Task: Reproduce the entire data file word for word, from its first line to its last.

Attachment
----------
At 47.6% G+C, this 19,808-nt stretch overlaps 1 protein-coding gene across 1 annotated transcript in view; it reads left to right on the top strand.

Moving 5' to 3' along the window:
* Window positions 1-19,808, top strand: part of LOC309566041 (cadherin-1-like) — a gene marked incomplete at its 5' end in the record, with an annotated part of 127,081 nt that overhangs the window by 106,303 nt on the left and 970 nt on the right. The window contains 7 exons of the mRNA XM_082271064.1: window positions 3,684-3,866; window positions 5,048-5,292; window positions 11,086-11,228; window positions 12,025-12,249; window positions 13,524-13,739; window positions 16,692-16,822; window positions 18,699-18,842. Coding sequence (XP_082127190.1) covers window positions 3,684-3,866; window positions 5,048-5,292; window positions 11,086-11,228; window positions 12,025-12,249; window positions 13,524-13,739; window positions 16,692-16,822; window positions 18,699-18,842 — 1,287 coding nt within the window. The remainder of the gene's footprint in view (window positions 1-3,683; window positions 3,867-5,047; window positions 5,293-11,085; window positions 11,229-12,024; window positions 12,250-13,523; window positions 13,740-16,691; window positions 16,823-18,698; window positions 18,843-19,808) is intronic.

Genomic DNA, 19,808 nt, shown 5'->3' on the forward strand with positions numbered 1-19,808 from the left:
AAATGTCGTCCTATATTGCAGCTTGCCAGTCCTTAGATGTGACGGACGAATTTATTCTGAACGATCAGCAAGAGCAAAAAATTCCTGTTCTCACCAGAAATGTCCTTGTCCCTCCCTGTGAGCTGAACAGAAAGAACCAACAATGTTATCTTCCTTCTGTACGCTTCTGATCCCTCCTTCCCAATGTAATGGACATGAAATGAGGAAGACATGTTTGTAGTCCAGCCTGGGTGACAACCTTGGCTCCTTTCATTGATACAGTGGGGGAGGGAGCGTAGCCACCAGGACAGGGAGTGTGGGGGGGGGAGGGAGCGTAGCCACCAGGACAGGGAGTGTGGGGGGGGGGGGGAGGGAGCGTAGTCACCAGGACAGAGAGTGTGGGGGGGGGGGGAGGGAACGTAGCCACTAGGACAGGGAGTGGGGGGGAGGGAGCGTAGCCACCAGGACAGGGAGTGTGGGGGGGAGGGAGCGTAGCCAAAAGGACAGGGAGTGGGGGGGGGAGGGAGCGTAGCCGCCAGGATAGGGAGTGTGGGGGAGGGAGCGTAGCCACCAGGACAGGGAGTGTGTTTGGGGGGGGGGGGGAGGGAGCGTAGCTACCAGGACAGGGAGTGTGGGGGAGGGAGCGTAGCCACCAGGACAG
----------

At 47.6% G+C, this 19,808-nt stretch overlaps 1 protein-coding gene across 1 annotated transcript in view; it reads left to right on the top strand.

Moving 5' to 3' along the window:
* Window positions 1-19,808, top strand: part of LOC309566041 (cadherin-1-like) — a gene marked incomplete at its 5' end in the record, with an annotated part of 127,081 nt that overhangs the window by 106,303 nt on the left and 970 nt on the right. The window contains 7 exons of the mRNA XM_082271064.1: window positions 3,684-3,866; window positions 5,048-5,292; window positions 11,086-11,228; window positions 12,025-12,249; window positions 13,524-13,739; window positions 16,692-16,822; window positions 18,699-18,842. Coding sequence (XP_082127190.1) covers window positions 3,684-3,866; window positions 5,048-5,292; window positions 11,086-11,228; window positions 12,025-12,249; window positions 13,524-13,739; window positions 16,692-16,822; window positions 18,699-18,842 — 1,287 coding nt within the window. The remainder of the gene's footprint in view (window positions 1-3,683; window positions 3,867-5,047; window positions 5,293-11,085; window positions 11,229-12,024; window positions 12,250-13,523; window positions 13,740-16,691; window positions 16,823-18,698; window positions 18,843-19,808) is intronic.

Genomic DNA, 19,808 nt, shown 5'->3' on the forward strand with positions numbered 1-19,808 from the left:
AAATGTCGTCCTATATTGCAGCTTGCCAGTCCTTAGATGTGACGGACGAATTTATTCTGAACGATCAGCAAGAGCAAAAAATTCCTGTTCTCACCAGAAATGTCCTTGTCCCTCCCTGTGAGCTGAACAGAAAGAACCAACAATGTTATCTTCCTTCTGTACGCTTCTGATCCCTCCTTCCCAATGTAATGGACATGAAATGAGGAAGACATGTTTGTAGTCCAGCCTGGGTGACAACCTTGGCTCCTTTCATTGATACAGTGGGGGAGGGAGCGTAGCCACCAGGACAGGGAGTGTGGGGGGGGGAGGGAGCGTAGCCACCAGGACAGGGAGTGTGGGGGGGGGGGGGAGGGAGCGTAGTCACCAGGACAGAGAGTGTGGGGGGGGGGGGAGGGAACGTAGCCACTAGGACAGGGAGTGGGGGGGAGGGAGCGTAGCCACCAGGACAGGGAGTGTGGGGGGGAGGGAGCGTAGCCAAAAGGACAGGGAGTGGGGGGGGGAGGGAGCGTAGCCGCCAGGATAGGGAGTGTGGGGGAGGGAGCGTAGCCACCAGGACAGGGAGTGTGTTTGGGGGGGGGGGGGAGGGAGCGTAGCTACCAGGACAGGGAGTGTGGGGGAGGGAGCGTAGCCACCAGGACAG